Hammond comes in with the economy looking pre-recessional and with Britain’s future participation in the single market in some doubt. (Hammond has publicly said Britain ought to remain in the single market above all else – May is more concerned about immigration, while the Brexit-backing ministers are divided.)

What ought he to do? The big task is to get the construction industry back on its feet. Happily, although the decline in Britain’s credit rating has made borrowing more expensive, low interest rates at home and abroad make the case for fiscal stimulus stronger than ever, and mean the government can borrow on the cheap. Launching programmes of housebuilding, transport infrastructure and clean energy would be good ways to try to avert or at least ride out any economic shocks. (From an economic perspective albeit not an environmental one, it makes sense to approve new runways at Heathrow and Gatwick, two “shovel-ready” infrastructure projects that have private money behind them.)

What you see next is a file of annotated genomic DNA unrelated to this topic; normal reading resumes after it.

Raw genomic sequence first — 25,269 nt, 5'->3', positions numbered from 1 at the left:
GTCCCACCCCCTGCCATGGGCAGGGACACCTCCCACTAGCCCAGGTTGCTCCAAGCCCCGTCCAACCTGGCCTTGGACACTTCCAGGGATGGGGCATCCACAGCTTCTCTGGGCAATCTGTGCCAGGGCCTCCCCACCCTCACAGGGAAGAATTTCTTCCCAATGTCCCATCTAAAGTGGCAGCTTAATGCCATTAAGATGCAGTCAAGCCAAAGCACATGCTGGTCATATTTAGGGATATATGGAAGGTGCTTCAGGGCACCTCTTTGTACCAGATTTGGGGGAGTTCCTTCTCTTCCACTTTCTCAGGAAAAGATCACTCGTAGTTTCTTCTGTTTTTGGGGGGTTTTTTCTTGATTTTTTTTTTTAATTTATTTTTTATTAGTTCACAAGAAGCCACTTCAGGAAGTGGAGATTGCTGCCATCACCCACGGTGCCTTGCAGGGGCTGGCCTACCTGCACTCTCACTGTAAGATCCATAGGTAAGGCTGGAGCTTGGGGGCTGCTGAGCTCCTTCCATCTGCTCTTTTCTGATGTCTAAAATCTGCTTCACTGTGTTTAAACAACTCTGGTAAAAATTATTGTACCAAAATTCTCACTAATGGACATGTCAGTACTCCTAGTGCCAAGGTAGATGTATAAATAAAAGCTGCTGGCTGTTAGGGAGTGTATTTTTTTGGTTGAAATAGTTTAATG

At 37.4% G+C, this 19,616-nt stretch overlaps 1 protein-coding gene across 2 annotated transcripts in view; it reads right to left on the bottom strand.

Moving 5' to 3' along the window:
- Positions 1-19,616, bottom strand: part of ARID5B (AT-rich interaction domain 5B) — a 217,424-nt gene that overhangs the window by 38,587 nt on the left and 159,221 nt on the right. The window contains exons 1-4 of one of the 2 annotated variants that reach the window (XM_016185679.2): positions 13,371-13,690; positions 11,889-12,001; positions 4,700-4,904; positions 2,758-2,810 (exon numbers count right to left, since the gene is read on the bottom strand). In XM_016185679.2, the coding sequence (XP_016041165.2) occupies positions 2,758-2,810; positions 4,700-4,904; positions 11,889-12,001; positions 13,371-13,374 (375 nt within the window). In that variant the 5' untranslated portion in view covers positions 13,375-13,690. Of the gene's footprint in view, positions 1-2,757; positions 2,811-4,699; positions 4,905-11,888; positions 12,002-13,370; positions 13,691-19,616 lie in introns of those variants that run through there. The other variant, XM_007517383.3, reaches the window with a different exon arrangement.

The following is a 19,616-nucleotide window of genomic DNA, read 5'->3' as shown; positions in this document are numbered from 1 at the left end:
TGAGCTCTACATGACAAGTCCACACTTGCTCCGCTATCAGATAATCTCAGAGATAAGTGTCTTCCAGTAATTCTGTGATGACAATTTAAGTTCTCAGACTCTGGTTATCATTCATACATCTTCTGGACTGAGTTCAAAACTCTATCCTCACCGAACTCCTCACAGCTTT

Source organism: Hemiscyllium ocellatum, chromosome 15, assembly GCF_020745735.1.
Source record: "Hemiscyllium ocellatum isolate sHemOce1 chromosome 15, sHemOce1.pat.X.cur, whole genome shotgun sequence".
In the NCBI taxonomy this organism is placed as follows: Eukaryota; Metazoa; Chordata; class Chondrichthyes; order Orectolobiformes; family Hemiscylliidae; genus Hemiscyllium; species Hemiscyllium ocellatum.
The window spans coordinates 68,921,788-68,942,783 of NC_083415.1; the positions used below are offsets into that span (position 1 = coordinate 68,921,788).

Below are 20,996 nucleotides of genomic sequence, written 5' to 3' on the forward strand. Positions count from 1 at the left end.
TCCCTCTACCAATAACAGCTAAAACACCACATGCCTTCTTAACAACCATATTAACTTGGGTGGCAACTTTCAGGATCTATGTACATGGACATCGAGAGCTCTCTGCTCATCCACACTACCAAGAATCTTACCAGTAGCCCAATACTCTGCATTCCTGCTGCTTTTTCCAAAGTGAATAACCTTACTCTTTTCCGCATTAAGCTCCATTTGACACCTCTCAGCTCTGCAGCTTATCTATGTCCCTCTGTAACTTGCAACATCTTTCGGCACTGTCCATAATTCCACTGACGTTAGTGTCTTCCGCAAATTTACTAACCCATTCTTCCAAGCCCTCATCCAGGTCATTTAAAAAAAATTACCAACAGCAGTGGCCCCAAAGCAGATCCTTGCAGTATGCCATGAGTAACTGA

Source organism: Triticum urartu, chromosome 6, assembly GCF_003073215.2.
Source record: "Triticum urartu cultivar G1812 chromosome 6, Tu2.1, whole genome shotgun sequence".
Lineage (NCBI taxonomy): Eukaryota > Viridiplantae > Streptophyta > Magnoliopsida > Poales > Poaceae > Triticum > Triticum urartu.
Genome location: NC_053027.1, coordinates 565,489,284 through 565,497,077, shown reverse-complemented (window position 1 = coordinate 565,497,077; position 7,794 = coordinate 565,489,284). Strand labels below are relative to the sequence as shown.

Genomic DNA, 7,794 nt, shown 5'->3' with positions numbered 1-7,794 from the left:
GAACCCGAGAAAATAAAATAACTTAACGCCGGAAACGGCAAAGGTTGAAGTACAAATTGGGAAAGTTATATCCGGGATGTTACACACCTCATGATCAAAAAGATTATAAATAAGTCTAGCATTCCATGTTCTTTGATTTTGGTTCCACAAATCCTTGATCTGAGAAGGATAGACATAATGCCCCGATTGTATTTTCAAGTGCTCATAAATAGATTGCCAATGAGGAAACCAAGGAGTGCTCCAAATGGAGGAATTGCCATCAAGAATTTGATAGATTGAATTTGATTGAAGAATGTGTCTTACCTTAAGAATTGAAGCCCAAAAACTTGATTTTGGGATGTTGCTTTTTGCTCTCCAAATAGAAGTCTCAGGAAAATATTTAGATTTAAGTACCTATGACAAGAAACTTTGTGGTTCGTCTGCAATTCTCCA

But the big victory that Hammond could achieve at the Treasury would be to defeat the Brexiteer ultras and keep Britain in the single market.

Stephen Bush

Amber Rudd, Home Secretary

The good news first: Amber Rudd, MP for Hastings and Rye since 2010, joins May in the Great Offices of State. This is the first time two of these four positions have been held by women at the same time. Rudd is only the fifth woman ever to hold one.

The ex-Energy Secretary will take the reins directly from May, so it’s fair to assume she’ll carry on much of the work begun by the longest-serving Home Secretary since 1892. Rudd is unlikely to rock the boat here – she has not rebelled once in this parliamentary term. Therese Coffey MP told the Telegraph that May sees Rudd as “a safe pair of hands”.